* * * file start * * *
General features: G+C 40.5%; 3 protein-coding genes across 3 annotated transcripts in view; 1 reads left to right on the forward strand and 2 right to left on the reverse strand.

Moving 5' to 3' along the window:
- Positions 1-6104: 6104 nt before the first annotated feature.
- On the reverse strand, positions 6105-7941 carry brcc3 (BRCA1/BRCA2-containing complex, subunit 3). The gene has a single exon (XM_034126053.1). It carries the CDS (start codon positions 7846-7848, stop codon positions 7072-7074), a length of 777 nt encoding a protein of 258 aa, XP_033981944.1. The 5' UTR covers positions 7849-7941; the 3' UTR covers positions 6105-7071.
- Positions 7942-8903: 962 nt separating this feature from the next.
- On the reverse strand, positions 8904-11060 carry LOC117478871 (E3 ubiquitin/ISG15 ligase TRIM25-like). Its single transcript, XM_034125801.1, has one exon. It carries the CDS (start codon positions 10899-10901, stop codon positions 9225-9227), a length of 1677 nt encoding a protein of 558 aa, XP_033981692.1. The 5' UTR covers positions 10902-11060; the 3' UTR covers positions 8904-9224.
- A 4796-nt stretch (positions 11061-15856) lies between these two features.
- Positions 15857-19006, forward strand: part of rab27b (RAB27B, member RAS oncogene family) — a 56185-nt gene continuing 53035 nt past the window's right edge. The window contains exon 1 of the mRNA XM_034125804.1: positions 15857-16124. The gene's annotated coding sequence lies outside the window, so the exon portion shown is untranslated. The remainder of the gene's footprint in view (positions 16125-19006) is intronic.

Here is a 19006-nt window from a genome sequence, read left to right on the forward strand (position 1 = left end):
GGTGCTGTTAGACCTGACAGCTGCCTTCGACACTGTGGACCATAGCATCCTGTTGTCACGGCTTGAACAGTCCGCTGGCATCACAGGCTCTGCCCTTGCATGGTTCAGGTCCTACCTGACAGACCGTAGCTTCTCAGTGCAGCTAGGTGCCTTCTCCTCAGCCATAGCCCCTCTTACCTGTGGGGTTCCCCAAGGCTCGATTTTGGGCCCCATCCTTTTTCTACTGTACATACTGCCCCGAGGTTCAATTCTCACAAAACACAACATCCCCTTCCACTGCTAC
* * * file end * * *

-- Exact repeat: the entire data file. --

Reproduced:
General features: G+C 40.5%; 3 protein-coding genes across 3 annotated transcripts in view; 1 reads left to right on the forward strand and 2 right to left on the reverse strand.

Moving 5' to 3' along the window:
- Positions 1-6104: 6104 nt before the first annotated feature.
- On the reverse strand, positions 6105-7941 carry brcc3 (BRCA1/BRCA2-containing complex, subunit 3). The gene has a single exon (XM_034126053.1). It carries the CDS (start codon positions 7846-7848, stop codon positions 7072-7074), a length of 777 nt encoding a protein of 258 aa, XP_033981944.1. The 5' UTR covers positions 7849-7941; the 3' UTR covers positions 6105-7071.
- Positions 7942-8903: 962 nt separating this feature from the next.
- On the reverse strand, positions 8904-11060 carry LOC117478871 (E3 ubiquitin/ISG15 ligase TRIM25-like). Its single transcript, XM_034125801.1, has one exon. It carries the CDS (start codon positions 10899-10901, stop codon positions 9225-9227), a length of 1677 nt encoding a protein of 558 aa, XP_033981692.1. The 5' UTR covers positions 10902-11060; the 3' UTR covers positions 8904-9224.
- A 4796-nt stretch (positions 11061-15856) lies between these two features.
- Positions 15857-19006, forward strand: part of rab27b (RAB27B, member RAS oncogene family) — a 56185-nt gene continuing 53035 nt past the window's right edge. The window contains exon 1 of the mRNA XM_034125804.1: positions 15857-16124. The gene's annotated coding sequence lies outside the window, so the exon portion shown is untranslated. The remainder of the gene's footprint in view (positions 16125-19006) is intronic.

Here is a 19006-nt window from a genome sequence, read left to right on the forward strand (position 1 = left end):
GGTGCTGTTAGACCTGACAGCTGCCTTCGACACTGTGGACCATAGCATCCTGTTGTCACGGCTTGAACAGTCCGCTGGCATCACAGGCTCTGCCCTTGCATGGTTCAGGTCCTACCTGACAGACCGTAGCTTCTCAGTGCAGCTAGGTGCCTTCTCCTCAGCCATAGCCCCTCTTACCTGTGGGGTTCCCCAAGGCTCGATTTTGGGCCCCATCCTTTTTCTACTGTACATACTGCCCCGAGGTTCAATTCTCACAAAACACAACATCCCCTTCCACTGCTAC